There is no chance for a snappy title or a fun twist to events this time. For the sake of sensitivity, no images have been used, and sincere apologies in advance for the subject which may make readers uncomfortable.
While the articles on this blog are designed to try and entertain and engage the reader, sometimes the situation is just too grave and consternation replaces the lighter humour that is often injected in these posts. This post seeks to address recent developments in Syria in the form of chemical attacks which have reportedly killed hundreds – even up to a count of 1,300 by some sources. Loss of life is always regrettable and should always be avoided unless absolutely necessary; there does not seem to ever be a reason for murder on such a scale. A chemical attack such as this is amongst the worst kind of attacks imaginable – it is indiscriminate and kills men, women, and children, it was used with civilians as the target, and it spreads fear and terror in its wake. There is no excuse for such measures and all peoples should rightfully condemn such brutality and malice.
One of the big questions is what the international response will be. The BBC lists some of the world media reaction to these recent Syrian events, and the consensus seems to be that, though peacekeeping intervention and diplomatic influence should be used, Syria is unimportant to Europe or the United States. If this were the case, it really would be the case that limited warfare (abhorred though it is) truly has been breached with the use of unconventional warfare. There certainly can be no occasion for the international community to turn a blind eye – or use empty words and rattle empty scabbards feebly – because of idleness or disinterest. In a global world where countries and people share the same interests, democratic values and liberty should be defended as a common cause. No peoples such live in fear of their government, or exist under the arbitrary rule of dictators and armed forces. In this vein, there should certainly be no excuse to ignore atrocities which can safely be considered crimes against humanity.
An unpopular point that must be mentioned – and hopefully the reader will consider the point in full before reacting. There is little (or no) doubt that a terrible attack has been committed, and that there is no plausible reason for such a disaster. Such an attack can be intended only to cause terror and take life indiscriminately: it is an attack founded not upon eliminating the military capacity of a combatant force, but upon hate. Hate begets hate; violence begets violence. There are many more lives to be lost – some of which will be in direct consequence to the terrible loss of life on the 20th August.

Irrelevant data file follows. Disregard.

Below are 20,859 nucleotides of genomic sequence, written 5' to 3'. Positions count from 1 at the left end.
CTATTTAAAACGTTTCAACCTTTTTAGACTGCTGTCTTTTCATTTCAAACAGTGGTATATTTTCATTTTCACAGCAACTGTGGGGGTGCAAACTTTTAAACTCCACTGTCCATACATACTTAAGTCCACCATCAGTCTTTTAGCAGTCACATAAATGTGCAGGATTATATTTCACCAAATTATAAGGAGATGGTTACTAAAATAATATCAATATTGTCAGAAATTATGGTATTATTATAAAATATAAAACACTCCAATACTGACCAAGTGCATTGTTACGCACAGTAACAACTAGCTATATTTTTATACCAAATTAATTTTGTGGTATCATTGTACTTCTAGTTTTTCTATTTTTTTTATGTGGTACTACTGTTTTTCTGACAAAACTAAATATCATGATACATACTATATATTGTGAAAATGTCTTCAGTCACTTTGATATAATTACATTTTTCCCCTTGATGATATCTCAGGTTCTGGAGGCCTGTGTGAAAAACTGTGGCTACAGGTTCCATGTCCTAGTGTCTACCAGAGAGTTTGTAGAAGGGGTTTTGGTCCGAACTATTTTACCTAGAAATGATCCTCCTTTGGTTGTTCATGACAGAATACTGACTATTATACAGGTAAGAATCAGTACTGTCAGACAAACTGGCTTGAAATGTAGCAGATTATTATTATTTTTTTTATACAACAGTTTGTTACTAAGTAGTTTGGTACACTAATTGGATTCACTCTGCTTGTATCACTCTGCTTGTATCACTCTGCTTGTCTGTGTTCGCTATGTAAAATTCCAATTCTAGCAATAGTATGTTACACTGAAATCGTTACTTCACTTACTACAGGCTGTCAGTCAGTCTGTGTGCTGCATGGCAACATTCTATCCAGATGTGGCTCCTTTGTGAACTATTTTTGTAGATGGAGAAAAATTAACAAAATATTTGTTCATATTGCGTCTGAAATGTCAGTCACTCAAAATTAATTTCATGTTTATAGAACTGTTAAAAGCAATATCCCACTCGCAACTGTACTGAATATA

Who gains from such an atrocity though? This article states that various parties could potentially gain from such a cruel, base, and calculating attack. The Syrian government has been recorded as having the ability, and even the aggression, to effectively deploy chemical weapons against its civilian populace. It does appear the most likely of theories if the chemical attack is confirmed (as it is highly likely to be). The use of chemical weapons by a current government seems to be political suicide, however. Even if the use of chemical weapons would prove successful in curbing (or culling) dissent, the international community surely could not withstand such blatant atrocities. Such a government would surely have triggered a countdown to its own collapse and its leading members’ arrest. Still, this does take for granted that the government relied on rational choices, and the current situation suggests that careful compromise and moderation has not been the order of the day. However, for the sake of considering all possibilities, it is still feasible (though less likely) that the rebel faction triggered the chemical attack themselves. They would certainly have more to gain from the events than the government. As has been highlighted: “Why would the Assad government, which has recently been retaking ground from the rebels, carry out a chemical attack while UN weapons inspectors are in the country?” The rebels would surely do well from gaining further international support for their cause if an unpopular Syrian government was blamed for an atrocity, especially if the rebel cause is not proceeding smoothly at the time of writing. It is feasible, if unlikely, but readers should always consider alternatives, however horrible and terrifying.
Again, hate begets hate. The Syrian conflict may linger for months, even years, and gain in intensity. In the meantime, there is a civilian populace that lives in the shadow of terror and murder, where children are raised in an environment of danger and death. The international community must take action to ensure that the lives of every person are safe from those who have not just caused such misery and pain through conventional means, but unconventional, too. For the sake of preserving lives, and arresting those who would commit crimes against humanity, I hope that UN inspection teams to detect and discern those responsible, and that the detainment and trial of such criminals is swift. Hopefully, peacekeeping forces will soon be considered to protect the lives of civilians and bring all parties to the diplomatic table to end the bloodshed.